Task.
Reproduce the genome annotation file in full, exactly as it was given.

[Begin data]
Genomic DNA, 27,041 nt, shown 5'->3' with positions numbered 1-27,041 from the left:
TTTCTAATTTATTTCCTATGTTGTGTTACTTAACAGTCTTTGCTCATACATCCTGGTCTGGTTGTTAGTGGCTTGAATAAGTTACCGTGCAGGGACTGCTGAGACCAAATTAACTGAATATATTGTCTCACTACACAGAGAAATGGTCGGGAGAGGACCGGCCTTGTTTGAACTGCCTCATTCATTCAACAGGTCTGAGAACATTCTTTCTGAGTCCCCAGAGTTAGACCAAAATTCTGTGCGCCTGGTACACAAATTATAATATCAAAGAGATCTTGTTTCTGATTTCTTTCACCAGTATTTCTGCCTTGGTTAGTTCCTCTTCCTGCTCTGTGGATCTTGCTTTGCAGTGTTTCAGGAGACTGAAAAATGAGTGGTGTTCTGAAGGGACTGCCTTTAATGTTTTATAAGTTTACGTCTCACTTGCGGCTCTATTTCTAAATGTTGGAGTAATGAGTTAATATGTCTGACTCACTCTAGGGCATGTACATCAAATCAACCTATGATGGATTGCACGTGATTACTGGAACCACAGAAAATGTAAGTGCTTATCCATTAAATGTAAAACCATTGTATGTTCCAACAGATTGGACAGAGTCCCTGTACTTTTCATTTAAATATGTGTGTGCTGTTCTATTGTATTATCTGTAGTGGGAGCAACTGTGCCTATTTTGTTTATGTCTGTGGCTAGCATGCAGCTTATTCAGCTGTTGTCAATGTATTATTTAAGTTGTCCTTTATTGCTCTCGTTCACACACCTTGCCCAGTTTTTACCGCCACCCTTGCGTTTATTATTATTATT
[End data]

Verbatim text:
Genomic DNA, 27,041 nt, shown 5'->3' with positions numbered 1-27,041 from the left:
TTTCTAATTTATTTCCTATGTTGTGTTACTTAACAGTCTTTGCTCATACATCCTGGTCTGGTTGTTAGTGGCTTGAATAAGTTACCGTGCAGGGACTGCTGAGACCAAATTAACTGAATATATTGTCTCACTACACAGAGAAATGGTCGGGAGAGGACCGGCCTTGTTTGAACTGCCTCATTCATTCAACAGGTCTGAGAACATTCTTTCTGAGTCCCCAGAGTTAGACCAAAATTCTGTGCGCCTGGTACACAAATTATAATATCAAAGAGATCTTGTTTCTGATTTCTTTCACCAGTATTTCTGCCTTGGTTAGTTCCTCTTCCTGCTCTGTGGATCTTGCTTTGCAGTGTTTCAGGAGACTGAAAAATGAGTGGTGTTCTGAAGGGACTGCCTTTAATGTTTTATAAGTTTACGTCTCACTTGCGGCTCTATTTCTAAATGTTGGAGTAATGAGTTAATATGTCTGACTCACTCTAGGGCATGTACATCAAATCAACCTATGATGGATTGCACGTGATTACTGGAACCACAGAAAATGTAAGTGCTTATCCATTAAATGTAAAACCATTGTATGTTCCAACAGATTGGACAGAGTCCCTGTACTTTTCATTTAAATATGTGTGTGCTGTTCTATTGTATTATCTGTAGTGGGAGCAACTGTGCCTATTTTGTTTATGTCTGTGGCTAGCATGCAGCTTATTCAGCTGTTGTCAATGTATTATTTAAGTTGTCCTTTATTGCTCTCGTTCACACACCTTGCCCAGTTTTTACCGCCACCCTTGCGTTTATTATTATTATT